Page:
"We are sick of media coming in and doing stories on drunken fishermen and making us all out to be like that. We have enormous amounts of money tied up in boats and equipment, and although some of the deckies and fishermen might come into the Animal Bar here and write themselves off, that is not the way for everybody. That bloke you are talking to has not been in town for months, hasn’t had a shave for eight months, so of course he’s going to get drunk. I’ll be reading what goes in the paper and if you do us in, you’ll be hearing from me."
Only a select group know the 20-year-old story of the Animal Bar and how a canny politician helped get a permanent water supply for Karumba.
In 1984, former National Party leader Ian Sinclair and his wife were travelling through north Queensland. When they got to Karumba, Sinclair’s travelling party naturally wanted to have a beer in the famous bar. Because prime minister Malcolm Fraser was overseas, Sinclair was acting in the top job. While having a drink in the Animal Bar he was informed the area contributed some $20million to the national economy through the prawning industry, yet there was no permanent water supply. Worse, the drinking water came from tanks which were replenished from a creek only if it rained.
Local health officials said the water was poor quality, so Sinclair agreed to help. A sterilised bottle was obtained and the acting prime minister went along to the state school and stood in line behind several primary students to fill his bottle from the school tap. When the bottle was sent to the University of Queensland for testing, the finding was that the water was "unfit for consumption by animals".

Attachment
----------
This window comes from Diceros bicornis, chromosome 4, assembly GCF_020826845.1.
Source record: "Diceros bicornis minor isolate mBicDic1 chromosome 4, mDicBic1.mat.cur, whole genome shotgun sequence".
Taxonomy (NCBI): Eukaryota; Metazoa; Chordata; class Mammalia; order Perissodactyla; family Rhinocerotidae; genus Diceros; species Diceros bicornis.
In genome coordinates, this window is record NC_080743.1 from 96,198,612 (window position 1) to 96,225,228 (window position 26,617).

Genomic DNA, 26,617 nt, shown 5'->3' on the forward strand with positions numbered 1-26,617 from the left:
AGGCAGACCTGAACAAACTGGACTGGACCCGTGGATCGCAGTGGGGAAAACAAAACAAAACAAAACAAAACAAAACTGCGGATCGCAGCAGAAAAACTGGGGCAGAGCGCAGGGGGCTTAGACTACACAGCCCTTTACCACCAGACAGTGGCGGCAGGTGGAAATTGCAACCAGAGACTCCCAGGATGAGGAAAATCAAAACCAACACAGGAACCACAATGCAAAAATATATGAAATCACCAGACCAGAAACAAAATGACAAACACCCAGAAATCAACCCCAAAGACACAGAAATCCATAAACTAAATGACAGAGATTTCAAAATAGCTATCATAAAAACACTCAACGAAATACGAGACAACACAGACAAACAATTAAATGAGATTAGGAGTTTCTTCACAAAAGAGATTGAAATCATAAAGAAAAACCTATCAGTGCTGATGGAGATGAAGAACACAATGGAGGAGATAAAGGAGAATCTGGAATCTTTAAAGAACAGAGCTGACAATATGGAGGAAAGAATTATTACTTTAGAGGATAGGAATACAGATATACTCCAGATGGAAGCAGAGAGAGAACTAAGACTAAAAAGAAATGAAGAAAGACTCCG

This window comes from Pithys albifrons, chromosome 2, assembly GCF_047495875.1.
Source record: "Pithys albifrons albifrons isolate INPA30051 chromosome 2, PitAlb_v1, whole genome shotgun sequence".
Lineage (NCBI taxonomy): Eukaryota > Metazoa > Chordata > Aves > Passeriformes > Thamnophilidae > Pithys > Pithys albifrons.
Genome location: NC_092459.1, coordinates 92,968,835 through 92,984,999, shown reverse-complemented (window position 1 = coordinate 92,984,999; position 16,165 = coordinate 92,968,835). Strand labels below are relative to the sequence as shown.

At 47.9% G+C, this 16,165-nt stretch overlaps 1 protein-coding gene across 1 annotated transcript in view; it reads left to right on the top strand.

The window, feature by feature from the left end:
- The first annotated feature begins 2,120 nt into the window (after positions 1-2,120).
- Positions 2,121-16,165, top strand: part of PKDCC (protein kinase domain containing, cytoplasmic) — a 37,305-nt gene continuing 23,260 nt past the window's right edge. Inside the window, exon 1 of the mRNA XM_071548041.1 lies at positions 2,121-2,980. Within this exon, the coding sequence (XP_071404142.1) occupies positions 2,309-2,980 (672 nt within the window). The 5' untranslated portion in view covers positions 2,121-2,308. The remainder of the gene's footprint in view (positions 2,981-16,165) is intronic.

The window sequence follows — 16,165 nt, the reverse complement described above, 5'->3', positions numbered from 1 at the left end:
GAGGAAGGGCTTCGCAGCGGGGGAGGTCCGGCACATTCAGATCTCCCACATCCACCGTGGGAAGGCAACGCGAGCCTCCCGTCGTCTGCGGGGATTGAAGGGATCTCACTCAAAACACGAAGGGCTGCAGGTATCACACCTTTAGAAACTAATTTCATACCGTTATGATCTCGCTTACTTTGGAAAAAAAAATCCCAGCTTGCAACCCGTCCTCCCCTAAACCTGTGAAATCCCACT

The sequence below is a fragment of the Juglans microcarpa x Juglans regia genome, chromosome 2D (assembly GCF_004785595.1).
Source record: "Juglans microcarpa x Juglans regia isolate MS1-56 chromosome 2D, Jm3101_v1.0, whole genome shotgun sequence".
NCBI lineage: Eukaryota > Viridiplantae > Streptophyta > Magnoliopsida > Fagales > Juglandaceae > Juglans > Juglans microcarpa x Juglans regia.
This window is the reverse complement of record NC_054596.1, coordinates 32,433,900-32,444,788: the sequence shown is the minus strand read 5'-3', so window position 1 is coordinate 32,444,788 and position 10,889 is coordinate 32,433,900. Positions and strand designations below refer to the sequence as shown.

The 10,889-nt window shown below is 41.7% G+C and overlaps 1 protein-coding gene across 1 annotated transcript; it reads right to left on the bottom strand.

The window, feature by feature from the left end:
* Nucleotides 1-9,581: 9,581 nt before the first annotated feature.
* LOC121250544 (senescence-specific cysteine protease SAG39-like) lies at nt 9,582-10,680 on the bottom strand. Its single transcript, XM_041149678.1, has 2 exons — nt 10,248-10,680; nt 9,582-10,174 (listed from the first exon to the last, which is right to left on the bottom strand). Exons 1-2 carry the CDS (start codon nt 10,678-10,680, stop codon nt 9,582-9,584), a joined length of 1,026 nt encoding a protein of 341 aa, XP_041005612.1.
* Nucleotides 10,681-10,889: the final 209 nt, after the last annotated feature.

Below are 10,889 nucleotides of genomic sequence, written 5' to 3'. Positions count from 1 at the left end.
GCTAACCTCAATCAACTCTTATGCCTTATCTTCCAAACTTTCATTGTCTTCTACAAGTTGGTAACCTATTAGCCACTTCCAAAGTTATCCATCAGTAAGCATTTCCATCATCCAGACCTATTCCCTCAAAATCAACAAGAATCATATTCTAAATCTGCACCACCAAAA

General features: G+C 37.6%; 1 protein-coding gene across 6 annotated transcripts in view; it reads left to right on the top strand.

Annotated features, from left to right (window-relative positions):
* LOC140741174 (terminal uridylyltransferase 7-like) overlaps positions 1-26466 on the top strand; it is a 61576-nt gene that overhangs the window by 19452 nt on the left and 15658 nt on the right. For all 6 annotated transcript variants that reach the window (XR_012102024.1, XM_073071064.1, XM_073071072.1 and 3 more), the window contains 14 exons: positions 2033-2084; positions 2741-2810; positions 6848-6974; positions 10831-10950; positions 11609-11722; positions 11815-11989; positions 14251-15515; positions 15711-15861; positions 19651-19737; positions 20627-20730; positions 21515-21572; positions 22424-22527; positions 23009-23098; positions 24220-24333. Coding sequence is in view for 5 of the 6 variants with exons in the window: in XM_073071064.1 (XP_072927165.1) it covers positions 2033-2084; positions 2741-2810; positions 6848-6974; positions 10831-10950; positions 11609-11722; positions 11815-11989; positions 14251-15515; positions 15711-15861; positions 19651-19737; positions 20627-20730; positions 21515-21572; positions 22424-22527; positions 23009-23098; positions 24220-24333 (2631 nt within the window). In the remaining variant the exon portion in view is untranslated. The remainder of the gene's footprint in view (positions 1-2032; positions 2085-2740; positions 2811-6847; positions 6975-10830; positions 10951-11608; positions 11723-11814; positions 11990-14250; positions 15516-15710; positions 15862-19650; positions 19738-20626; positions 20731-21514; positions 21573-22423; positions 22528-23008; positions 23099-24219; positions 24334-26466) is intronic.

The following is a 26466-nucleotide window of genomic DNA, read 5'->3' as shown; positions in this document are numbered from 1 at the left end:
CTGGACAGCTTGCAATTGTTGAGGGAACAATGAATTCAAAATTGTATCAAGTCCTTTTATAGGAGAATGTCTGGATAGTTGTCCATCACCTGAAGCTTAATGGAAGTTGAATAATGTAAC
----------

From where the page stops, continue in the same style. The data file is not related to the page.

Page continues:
The uproar resulted in the federal government immediately agreeing to provide $5 million to install a pump and pipe water 80km from nearby Normanton.
Other ministers were amazed at the force of the argument put in cabinet by Sinclair - but he never let on his involvement in embarrassing his own government into action. Little do drinkers in the Animal Bar know that when they have a splash of water in their rum it comes from a source installed by a clever old politician who knew how to cut corners.
If only the walls talked
It’s the kind of place where you can spend hours staring at the walls, wondering about the people who stopped for a beer.
- Proud owner: Lindsay Carmichael